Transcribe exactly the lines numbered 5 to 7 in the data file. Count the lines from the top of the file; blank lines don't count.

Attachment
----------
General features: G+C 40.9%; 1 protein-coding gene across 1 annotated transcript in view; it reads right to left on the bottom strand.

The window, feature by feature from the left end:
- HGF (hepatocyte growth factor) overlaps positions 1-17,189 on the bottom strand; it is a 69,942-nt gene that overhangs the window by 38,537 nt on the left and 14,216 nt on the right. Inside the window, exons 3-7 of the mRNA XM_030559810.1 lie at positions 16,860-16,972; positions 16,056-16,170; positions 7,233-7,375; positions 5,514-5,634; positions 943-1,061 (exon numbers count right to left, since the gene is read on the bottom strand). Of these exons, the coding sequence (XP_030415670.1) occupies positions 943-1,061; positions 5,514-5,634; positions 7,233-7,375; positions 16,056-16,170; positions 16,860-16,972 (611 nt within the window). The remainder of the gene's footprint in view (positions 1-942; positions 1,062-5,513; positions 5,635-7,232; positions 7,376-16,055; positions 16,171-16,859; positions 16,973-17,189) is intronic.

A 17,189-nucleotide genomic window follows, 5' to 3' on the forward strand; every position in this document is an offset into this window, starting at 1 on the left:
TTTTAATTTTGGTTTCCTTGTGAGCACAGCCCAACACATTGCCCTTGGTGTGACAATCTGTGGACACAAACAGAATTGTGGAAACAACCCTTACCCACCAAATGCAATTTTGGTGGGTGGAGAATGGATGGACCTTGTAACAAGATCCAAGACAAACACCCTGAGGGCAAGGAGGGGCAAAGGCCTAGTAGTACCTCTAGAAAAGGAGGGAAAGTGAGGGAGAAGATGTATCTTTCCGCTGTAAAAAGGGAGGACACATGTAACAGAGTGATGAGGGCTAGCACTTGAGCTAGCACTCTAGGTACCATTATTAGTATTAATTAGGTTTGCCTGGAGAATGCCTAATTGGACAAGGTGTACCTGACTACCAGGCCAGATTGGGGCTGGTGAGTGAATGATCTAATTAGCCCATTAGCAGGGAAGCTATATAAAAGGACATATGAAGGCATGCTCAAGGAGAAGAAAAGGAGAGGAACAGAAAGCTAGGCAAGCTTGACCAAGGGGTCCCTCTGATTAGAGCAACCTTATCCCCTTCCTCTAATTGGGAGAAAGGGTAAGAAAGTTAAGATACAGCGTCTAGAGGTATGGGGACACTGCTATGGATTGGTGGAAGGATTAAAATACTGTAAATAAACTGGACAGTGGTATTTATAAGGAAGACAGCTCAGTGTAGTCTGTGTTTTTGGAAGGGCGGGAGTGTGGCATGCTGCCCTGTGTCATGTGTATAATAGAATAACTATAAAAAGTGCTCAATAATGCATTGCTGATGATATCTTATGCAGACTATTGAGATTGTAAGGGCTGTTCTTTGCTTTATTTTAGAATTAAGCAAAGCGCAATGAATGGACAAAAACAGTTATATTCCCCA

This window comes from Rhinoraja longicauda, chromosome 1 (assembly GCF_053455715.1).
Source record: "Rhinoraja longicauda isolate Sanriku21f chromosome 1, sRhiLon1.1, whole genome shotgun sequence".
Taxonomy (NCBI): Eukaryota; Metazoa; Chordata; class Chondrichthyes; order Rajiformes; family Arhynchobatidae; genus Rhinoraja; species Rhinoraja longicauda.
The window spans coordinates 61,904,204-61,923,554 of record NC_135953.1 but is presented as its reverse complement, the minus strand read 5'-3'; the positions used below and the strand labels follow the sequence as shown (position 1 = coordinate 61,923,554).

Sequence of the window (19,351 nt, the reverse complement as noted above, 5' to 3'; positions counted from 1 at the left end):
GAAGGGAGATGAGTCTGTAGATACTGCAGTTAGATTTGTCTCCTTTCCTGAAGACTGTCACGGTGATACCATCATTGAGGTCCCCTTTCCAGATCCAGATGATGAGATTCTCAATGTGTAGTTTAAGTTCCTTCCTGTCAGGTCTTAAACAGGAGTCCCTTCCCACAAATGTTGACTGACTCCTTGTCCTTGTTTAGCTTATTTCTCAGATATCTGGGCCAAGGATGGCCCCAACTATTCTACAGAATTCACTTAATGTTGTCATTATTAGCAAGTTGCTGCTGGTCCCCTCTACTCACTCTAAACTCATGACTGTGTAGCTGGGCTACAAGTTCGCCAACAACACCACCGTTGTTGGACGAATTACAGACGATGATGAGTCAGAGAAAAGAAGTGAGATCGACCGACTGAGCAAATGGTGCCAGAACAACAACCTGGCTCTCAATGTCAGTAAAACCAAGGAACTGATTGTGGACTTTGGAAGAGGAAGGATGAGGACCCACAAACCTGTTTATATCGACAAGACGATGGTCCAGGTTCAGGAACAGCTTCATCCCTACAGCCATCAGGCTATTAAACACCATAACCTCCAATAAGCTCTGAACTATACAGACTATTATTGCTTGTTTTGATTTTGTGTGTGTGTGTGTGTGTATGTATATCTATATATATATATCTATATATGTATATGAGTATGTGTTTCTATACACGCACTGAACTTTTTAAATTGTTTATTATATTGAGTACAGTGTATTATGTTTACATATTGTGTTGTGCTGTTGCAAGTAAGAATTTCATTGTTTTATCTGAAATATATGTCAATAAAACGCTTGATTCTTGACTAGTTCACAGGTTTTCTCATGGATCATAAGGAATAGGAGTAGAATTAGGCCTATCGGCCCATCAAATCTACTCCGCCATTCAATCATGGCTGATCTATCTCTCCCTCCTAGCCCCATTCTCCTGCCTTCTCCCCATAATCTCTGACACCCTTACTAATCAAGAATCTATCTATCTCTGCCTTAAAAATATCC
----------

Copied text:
TTTTAATTTTGGTTTCCTTGTGAGCACAGCCCAACACATTGCCCTTGGTGTGACAATCTGTGGACACAAACAGAATTGTGGAAACAACCCTTACCCACCAAATGCAATTTTGGTGGGTGGAGAATGGATGGACCTTGTAACAAGATCCAAGACAAACACCCTGAGGGCAAGGAGGGGCAAAGGCCTAGTAGTACCTCTAGAAAAGGAGGGAAAGTGAGGGAGAAGATGTATCTTTCCGCTGTAAAAAGGGAGGACACATGTAACAGAGTGATGAGGGCTAGCACTTGAGCTAGCACTCTAGGTACCATTATTAGTATTAATTAGGTTTGCCTGGAGAATGCCTAATTGGACAAGGTGTACCTGACTACCAGGCCAGATTGGGGCTGGTGAGTGAATGATCTAATTAGCCCATTAGCAGGGAAGCTATATAAAAGGACATATGAAGGCATGCTCAAGGAGAAGAAAAGGAGAGGAACAGAAAGCTAGGCAAGCTTGACCAAGGGGTCCCTCTGATTAGAGCAACCTTATCCCCTTCCTCTAATTGGGAGAAAGGGTAAGAAAGTTAAGATACAGCGTCTAGAGGTATGGGGACACTGCTATGGATTGGTGGAAGGATTAAAATACTGTAAATAAACTGGACAGTGGTATTTATAAGGAAGACAGCTCAGTGTAGTCTGTGTTTTTGGAAGGGCGGGAGTGTGGCATGCTGCCCTGTGTCATGTGTATAATAGAATAACTATAAAAAGTGCTCAATAATGCATTGCTGATGATATCTTATGCAGACTATTGAGATTGTAAGGGCTGTTCTTTGCTTTATTTTAGAATTAAGCAAAGCGCAATGAATGGACAAAAACAGTTATATTCCCCA

This window comes from Rhinoraja longicauda, chromosome 1 (assembly GCF_053455715.1).
Source record: "Rhinoraja longicauda isolate Sanriku21f chromosome 1, sRhiLon1.1, whole genome shotgun sequence".